Al-Haj U Aye Lwin, the chief convener for the Islamic Center of Myanmar and a founding member of the interfaith group Religions for Peace-Myanmar, is deeply involved in peace building and conflict transformation in the country. He was a member of the now defunct government advisory commission on Rakhine State chaired by the late Kofi Annan. On the upcoming general election, he said:

“In this very important election for Myanmar, we, Myanmar Muslims, will participate responsibly and faithfully as we did before. I would like to say that we will support a force that values human rights, democracy and not bringing back the dictatorship.

Al-Haj U Aye Lwin, the chief convener for the Islamic Center of Myanmar and a founding member of the interfaith group Religions for Peace-Myanmar

“We had high expectations that the force [the NLD] would pull Myanmar out of decades of [military] dictatorship. In fact, the old establishment has not totally disappeared. It remains in power under the Constitution [they themselves created in 2008]. Not taking that fact seriously, we hoped change would happen immediately [after the 2015 election]. Yet, in reality, things didn’t turn out as expected over the past five years and thus dissatisfaction has grown along with a feeling that voting won’t change anything. But they [Myanmar Muslims] understand. The process of changing the system is not yet complete. As radical change is needed, religious minorities will vote in force.”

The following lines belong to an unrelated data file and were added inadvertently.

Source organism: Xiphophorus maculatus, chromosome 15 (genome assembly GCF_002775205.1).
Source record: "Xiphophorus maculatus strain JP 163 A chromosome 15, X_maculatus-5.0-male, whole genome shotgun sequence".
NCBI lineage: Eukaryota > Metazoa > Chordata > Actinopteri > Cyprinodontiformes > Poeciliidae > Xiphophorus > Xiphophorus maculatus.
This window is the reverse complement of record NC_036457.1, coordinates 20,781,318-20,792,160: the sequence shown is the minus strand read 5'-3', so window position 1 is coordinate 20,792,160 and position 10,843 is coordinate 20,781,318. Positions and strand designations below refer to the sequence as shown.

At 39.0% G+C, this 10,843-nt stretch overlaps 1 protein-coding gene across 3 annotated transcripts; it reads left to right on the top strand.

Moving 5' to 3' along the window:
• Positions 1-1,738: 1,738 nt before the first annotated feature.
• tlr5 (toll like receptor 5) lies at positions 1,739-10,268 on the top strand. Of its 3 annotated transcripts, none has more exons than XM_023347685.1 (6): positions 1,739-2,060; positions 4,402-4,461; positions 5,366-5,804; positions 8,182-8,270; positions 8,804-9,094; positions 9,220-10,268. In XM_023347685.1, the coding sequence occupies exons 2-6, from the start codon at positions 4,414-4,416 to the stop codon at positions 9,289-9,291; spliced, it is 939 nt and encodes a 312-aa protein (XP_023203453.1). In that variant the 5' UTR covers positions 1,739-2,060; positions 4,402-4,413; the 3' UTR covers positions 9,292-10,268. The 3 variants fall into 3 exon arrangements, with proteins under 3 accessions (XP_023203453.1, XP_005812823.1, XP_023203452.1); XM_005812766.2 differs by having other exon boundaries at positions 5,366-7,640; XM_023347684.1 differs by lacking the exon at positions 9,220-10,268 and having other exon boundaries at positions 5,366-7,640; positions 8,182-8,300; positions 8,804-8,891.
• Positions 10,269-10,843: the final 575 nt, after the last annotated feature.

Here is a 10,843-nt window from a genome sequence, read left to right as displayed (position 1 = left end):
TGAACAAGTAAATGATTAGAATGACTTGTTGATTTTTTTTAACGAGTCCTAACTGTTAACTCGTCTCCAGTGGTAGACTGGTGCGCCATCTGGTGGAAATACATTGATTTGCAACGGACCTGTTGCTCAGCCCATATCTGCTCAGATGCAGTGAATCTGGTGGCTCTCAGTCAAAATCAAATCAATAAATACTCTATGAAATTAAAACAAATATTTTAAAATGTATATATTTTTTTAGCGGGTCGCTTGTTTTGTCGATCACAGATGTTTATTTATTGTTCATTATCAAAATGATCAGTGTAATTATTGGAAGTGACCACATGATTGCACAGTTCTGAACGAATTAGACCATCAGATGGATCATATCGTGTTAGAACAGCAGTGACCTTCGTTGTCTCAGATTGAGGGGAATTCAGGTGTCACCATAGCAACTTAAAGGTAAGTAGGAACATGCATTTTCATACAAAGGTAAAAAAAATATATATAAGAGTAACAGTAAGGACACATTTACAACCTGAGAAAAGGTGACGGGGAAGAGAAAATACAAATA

In terms of the government’s handling of racial discrimination and religious conflict, U Aye Lwin said the NLD government has taken quick and decisive action against those who insult religions—a significant change from the previous government led by the military-backed Union Solidarity and Development Party (USDP), which was accused of doing nothing to curb incitement and hatred against Muslims, and religious riots. But due to the smear campaign against the NLD as “pro-Muslim”, U Aye Lwin said, the party has taken a cautious approach, even when it comes to ensuring equal rights for Muslims. He said the party is opposed to discrimination, but it does not want to be seen as favoring Muslims, either.

“Even if the NLD members [simply] attend an Islamic ceremony, the propaganda [by nationalists] spreads, tainting the party as a Muslim party, so they have to think hard before every single move.”

‘We want equal rights. Nothing more or less.’

The Muslim community leader said the community’s members continue to face a loss of basic citizens’ rights, including freedom of religion or belief. Many of its members face obstacles and delays in citizenship applications, and in being able to stand for election, as several Muslim candidacy applications were rejected by the election commission due to the citizenship status of the applicants’ parents.